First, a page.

The rate of increase in long-end U.S. Treasury yields and residential mortgage rates of the past few weeks is the fastest pace in history. The previous record rate of increase occurred during the "taper tantrum" of 2013. The records prior to that were set in 1994 and 1980. I discussed these issues in many columns during the 2013 taper tantrum and suggest reviewing the column, "Mortgage Rates Are Rising Faster Than Ever," and the previous columns referenced in it to get a feel for what is likely to occur this time.
We had a similar but lesser bond market panic in 2015 as expectations for a Fed rate hike increased throughout the year. In both the 2013 and 2015 events, as soon as the respective taper began and rate hike occurred, bond traders reversed course and started buying again.
Instead of buy on rumor and sell on fact, bond traders sold on rumor and bought on fact.
In the second half of 2013, in between the time then-Fed Chair Ben Bernanke announced that tapering was probable, and the end of the year when the process began, the 10-year U.S. Treasury yield moved from about 1.65% to 3%.
As soon as the tapering started, the process steadily and fully reversed by the end of 2014. As 2015 began, bond selling started again with the 10-year yield rising to about 2.2% when the Fed raised rates in December.
And again, within days of that occurring, bond buying resumed with the 10-year yield ultimately reaching a new record low of about 1.36% in July of this year.
At the time the prevailing meme was that a vote for Brexit would signal an imminent global economic crisis that warranted buying Treasuries. When the Brexit referendum was voted on the 10-year yield was about 1.55%. As soon as Brexit was affirmed by British citizens the yield plunged to 1.36% over 10 trading days and then immediately began to rebound as those same bond traders realized the world wasn't going to end.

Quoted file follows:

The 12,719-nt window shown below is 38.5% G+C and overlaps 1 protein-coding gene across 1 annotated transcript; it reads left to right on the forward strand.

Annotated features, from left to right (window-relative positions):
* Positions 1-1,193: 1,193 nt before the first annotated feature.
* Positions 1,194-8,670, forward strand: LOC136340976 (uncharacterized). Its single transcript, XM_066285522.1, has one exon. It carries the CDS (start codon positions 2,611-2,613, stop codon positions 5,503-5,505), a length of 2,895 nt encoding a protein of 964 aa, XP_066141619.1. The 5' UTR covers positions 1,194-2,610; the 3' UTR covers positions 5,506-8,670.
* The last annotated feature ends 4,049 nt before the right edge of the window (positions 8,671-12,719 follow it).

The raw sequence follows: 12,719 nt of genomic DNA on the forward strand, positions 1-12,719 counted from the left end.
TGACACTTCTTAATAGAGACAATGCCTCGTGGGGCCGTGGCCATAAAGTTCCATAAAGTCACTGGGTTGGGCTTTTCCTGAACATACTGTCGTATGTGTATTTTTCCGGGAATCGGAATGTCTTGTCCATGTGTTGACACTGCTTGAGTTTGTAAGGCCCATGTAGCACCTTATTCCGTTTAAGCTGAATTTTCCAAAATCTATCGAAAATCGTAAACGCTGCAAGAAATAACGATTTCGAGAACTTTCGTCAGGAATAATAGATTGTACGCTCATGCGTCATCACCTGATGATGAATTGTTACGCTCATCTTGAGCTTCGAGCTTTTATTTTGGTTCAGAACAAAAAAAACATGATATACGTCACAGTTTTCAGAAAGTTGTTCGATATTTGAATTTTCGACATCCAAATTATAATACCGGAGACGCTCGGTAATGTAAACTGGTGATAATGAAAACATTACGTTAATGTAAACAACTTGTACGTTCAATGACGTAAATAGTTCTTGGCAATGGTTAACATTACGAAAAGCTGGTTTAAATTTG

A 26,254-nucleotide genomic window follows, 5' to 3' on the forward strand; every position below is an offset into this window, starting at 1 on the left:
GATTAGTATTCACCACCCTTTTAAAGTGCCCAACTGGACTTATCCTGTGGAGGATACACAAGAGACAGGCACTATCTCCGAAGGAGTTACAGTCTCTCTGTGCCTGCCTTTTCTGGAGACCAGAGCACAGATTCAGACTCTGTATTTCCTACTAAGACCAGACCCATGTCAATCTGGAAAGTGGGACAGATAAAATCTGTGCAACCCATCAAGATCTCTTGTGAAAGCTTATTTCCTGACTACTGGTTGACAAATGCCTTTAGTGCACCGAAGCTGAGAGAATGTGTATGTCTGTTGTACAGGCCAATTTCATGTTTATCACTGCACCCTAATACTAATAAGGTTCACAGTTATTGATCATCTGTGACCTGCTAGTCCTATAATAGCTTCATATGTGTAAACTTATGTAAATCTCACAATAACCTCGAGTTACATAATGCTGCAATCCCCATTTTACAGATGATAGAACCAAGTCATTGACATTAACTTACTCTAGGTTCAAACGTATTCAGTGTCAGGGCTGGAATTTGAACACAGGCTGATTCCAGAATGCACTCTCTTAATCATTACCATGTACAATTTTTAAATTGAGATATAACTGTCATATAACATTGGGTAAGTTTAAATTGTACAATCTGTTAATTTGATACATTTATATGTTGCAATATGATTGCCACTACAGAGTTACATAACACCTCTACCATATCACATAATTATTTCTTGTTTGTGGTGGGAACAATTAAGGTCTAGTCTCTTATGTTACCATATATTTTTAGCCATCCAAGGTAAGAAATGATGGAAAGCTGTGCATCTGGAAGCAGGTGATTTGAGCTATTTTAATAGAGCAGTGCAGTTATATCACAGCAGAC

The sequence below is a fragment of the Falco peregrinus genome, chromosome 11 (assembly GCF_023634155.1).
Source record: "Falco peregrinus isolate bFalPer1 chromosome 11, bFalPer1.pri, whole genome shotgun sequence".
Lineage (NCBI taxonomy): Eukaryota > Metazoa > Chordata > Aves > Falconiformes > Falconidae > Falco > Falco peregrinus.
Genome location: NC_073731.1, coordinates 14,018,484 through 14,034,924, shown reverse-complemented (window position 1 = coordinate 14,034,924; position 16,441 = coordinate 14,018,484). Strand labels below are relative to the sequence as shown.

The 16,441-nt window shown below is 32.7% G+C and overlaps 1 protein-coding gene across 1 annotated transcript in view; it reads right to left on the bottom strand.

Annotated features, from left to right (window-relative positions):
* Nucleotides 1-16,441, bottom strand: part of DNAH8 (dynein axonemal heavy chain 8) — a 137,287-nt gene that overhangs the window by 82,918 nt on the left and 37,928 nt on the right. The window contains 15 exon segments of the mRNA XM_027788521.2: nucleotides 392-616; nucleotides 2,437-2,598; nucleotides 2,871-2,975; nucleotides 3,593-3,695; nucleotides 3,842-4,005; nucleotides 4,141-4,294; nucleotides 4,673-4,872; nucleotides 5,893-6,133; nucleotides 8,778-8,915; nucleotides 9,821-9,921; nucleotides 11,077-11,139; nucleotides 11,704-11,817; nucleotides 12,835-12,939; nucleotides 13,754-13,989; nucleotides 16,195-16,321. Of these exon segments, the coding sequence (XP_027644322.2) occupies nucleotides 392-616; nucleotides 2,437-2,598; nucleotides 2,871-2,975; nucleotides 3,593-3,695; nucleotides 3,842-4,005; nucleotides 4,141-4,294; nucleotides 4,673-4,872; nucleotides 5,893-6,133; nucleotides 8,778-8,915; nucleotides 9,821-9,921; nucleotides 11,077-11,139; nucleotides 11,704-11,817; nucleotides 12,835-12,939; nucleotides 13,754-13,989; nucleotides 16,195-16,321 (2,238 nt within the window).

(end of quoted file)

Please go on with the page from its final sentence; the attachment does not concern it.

They then focused their attention on expectations of the next Fed rate hike and the fact that both U.S. presidential candidates were promising fiscal stimulus.
The ludicrously nonsensical prevailing memes now driving yields up are that the U.S. economy is so strong that the Fed has to raise rates to pre-empt inflation while simultaneously being so weak that fiscal stimulus is needed to prevent deflation and that such stimulus is imminent.
Those memes have revived again the idea that the 30-plus-year bond bull market has ended and a period of secular reflation and inflation has begun that will surely be achieved by fiscal measures successfully providing the catalyst for growth that monetary measures of the past eight years didn't create.
The problem with this logic is that nothing about the domestic and global economic trajectories has been changed by the election of Donald Trump.
As I reiterated in my last column, "Don't Count on Fiscal Stimulus From Trump," although fiscal stimulus will come, it won't come anywhere near as soon as the markets are pricing for now and won't have an economic impact for several months thereafter; i.e. sometime in 2018 at the earliest.
More immediately however, the move in bonds, which is pulling up mortgage rates at the fastest pace in history now, could crush the housing sector and the economic growth the bond market participants are anticipating.
During the 2013 taper tantrum one of the points of debate was whether or not there was pent-up housing demand and if there was whether the spike in mortgage rates would cause that demand to be actualized as buyers tried to purchase before near-record low rates rose.
We know now though that that didn't happen as home buying immediately crashed and didn't show signs of increasing again until mortgage rates dipped back down to near-record-low levels of this past summer.
Home buyers want 3% 30-year fixed rate mortgages and stop buying when the rates move to 4% or higher. That's not evidence of a choice being made by home buyers; it's evidence that affordability -- and thus demand -- is constrained by the carry costs associated with even slightly higher rates.
I think it's probable that at some point soon, as occurred in 2013 and 2015, perhaps after the FOMC's Dec. 14 meeting and probable rate hike, bond market participants will again realize all of this, start buying again, sending yields below the record levels of last summer.